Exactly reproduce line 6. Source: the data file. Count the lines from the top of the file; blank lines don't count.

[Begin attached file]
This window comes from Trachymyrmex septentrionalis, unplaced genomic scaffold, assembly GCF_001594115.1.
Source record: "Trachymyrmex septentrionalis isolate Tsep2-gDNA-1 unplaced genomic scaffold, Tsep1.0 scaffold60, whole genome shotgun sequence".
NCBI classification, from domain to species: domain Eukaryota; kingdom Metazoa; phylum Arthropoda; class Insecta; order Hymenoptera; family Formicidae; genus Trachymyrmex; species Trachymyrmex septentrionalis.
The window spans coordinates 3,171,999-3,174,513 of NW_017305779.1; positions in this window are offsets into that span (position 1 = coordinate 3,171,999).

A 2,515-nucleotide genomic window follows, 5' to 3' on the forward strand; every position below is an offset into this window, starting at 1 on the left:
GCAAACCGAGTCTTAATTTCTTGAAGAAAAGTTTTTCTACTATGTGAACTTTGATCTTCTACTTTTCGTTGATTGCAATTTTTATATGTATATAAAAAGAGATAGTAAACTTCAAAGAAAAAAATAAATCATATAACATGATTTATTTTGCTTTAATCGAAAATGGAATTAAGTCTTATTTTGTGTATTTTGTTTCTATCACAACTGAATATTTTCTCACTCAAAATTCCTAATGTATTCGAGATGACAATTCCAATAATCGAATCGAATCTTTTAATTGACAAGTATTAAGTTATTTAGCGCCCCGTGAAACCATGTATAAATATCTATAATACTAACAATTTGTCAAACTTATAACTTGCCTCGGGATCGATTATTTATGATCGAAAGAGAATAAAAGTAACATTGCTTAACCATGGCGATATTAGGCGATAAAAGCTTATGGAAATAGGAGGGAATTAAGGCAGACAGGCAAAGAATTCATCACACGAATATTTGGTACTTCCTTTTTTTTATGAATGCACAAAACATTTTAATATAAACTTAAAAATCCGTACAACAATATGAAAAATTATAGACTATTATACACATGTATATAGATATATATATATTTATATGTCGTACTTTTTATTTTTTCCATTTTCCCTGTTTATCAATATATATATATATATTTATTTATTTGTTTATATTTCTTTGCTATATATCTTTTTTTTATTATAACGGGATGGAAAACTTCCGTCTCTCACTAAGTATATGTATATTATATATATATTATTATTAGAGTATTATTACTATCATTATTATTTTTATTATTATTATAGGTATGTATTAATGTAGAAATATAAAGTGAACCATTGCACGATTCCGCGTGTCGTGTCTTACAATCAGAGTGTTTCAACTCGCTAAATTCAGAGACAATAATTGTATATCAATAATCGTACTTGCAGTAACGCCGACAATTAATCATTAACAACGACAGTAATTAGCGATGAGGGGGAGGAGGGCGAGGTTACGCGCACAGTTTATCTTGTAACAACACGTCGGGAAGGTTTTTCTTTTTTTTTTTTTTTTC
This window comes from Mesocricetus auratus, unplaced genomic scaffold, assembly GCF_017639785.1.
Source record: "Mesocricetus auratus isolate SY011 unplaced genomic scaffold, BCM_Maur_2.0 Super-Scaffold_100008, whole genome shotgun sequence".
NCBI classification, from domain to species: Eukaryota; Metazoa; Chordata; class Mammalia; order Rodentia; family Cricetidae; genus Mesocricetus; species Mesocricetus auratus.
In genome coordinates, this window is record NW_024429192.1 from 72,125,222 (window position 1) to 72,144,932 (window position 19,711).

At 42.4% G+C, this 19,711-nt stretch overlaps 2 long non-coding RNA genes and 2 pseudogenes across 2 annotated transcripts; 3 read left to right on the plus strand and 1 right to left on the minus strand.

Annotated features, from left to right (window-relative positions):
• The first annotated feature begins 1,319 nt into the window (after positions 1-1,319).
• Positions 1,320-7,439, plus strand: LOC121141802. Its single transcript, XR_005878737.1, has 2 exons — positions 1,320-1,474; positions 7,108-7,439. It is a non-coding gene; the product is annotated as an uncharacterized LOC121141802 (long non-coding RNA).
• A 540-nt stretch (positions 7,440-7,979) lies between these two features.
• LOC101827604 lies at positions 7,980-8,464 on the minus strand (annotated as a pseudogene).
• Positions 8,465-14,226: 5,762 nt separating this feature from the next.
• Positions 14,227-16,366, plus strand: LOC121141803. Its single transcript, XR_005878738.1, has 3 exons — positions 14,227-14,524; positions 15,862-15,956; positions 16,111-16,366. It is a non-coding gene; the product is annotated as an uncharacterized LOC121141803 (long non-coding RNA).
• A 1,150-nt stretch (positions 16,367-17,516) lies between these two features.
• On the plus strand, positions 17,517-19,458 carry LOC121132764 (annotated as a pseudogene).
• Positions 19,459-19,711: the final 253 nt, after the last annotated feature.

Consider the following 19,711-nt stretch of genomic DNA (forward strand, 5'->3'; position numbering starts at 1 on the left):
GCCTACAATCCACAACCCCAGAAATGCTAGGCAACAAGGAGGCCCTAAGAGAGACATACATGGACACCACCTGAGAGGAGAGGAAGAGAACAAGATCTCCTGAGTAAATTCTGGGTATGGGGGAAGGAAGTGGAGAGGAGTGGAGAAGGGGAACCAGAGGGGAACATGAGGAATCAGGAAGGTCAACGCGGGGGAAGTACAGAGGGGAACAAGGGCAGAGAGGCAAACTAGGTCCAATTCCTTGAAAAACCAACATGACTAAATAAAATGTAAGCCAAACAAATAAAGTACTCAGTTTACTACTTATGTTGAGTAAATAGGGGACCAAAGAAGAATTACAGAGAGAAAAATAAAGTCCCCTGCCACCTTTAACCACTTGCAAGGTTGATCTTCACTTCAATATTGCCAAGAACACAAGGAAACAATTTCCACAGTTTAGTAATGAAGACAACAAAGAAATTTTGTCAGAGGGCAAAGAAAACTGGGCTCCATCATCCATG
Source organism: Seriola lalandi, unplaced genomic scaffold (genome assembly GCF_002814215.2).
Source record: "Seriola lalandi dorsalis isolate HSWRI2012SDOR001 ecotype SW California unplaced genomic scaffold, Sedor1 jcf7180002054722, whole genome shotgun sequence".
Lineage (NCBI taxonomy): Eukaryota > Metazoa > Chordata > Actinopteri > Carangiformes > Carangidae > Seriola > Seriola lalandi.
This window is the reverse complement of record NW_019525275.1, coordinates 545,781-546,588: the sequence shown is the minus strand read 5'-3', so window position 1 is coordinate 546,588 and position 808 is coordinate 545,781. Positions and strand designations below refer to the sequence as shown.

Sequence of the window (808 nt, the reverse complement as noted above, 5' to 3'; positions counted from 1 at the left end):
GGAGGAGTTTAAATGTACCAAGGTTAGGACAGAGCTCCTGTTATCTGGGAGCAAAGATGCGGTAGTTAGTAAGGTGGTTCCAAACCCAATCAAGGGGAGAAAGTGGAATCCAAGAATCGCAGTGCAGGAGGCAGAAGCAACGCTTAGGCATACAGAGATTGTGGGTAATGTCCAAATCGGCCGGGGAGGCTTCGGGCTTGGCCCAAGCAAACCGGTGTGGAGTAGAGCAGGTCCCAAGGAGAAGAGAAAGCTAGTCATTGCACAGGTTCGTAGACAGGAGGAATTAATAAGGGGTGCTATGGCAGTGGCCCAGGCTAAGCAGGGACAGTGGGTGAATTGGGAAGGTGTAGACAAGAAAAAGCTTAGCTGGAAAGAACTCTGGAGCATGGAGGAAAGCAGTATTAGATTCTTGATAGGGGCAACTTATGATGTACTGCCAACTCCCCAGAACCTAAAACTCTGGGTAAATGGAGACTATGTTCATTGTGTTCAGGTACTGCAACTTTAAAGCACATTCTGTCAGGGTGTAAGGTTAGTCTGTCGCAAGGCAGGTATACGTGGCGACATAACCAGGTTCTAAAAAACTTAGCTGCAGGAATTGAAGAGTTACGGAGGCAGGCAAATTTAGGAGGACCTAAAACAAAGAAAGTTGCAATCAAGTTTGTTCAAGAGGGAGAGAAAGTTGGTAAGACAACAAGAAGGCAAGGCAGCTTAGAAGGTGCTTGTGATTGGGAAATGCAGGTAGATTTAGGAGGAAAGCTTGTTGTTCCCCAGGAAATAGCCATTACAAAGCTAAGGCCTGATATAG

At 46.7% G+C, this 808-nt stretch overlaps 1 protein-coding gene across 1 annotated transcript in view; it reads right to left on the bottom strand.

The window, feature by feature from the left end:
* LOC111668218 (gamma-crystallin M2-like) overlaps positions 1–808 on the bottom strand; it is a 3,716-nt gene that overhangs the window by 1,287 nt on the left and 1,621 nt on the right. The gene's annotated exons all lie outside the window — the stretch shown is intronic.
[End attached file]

GCAAACCGAGTCTTAATTTCTTGAAGAAAAGTTTTTCTACTATGTGAACTTTGATCTTCTACTTTTCGTTGATTGCAATTTTTATATGTATATAAAAAGAGATAGTAAACTTCAAAGAAAAAAATAAATCATATAACATGATTTATTTTGCTTTAATCGAAAATGGAATTAAGTCTTATTTTGTGTATTTTGTTTCTATCACAACTGAATATTTTCTCACTCAAAATTCCTAATGTATTCGAGATGACAATTCCAATAATCGAATCGAATCTTTTAATTGACAAGTATTAAGTTATTTAGCGCCCCGTGAAACCATGTATAAATATCTATAATACTAACAATTTGTCAAACTTATAACTTGCCTCGGGATCGATTATTTATGATCGAAAGAGAATAAAAGTAACATTGCTTAACCATGGCGATATTAGGCGATAAAAGCTTATGGAAATAGGAGGGAATTAAGGCAGACAGGCAAAGAATTCATCACACGAATATTTGGTACTTCCTTTTTTTTATGAATGCACAAAACATTTTAATATAAACTTAAAAATCCGTACAACAATATGAAAAATTATAGACTATTATACACATGTATATAGATATATATATATTTATATGTCGTACTTTTTATTTTTTCCATTTTCCCTGTTTATCAATATATATATATATATTTATTTATTTGTTTATATTTCTTTGCTATATATCTTTTTTTTATTATAACGGGATGGAAAACTTCCGTCTCTCACTAAGTATATGTATATTATATATATATTATTATTAGAGTATTATTACTATCATTATTATTTTTATTATTATTATAGGTATGTATTAATGTAGAAATATAAAGTGAACCATTGCACGATTCCGCGTGTCGTGTCTTACAATCAGAGTGTTTCAACTCGCTAAATTCAGAGACAATAATTGTATATCAATAATCGTACTTGCAGTAACGCCGACAATTAATCATTAACAACGACAGTAATTAGCGATGAGGGGGAGGAGGGCGAGGTTACGCGCACAGTTTATCTTGTAACAACACGTCGGGAAGGTTTTTCTTTTTTTTTTTTTTTTC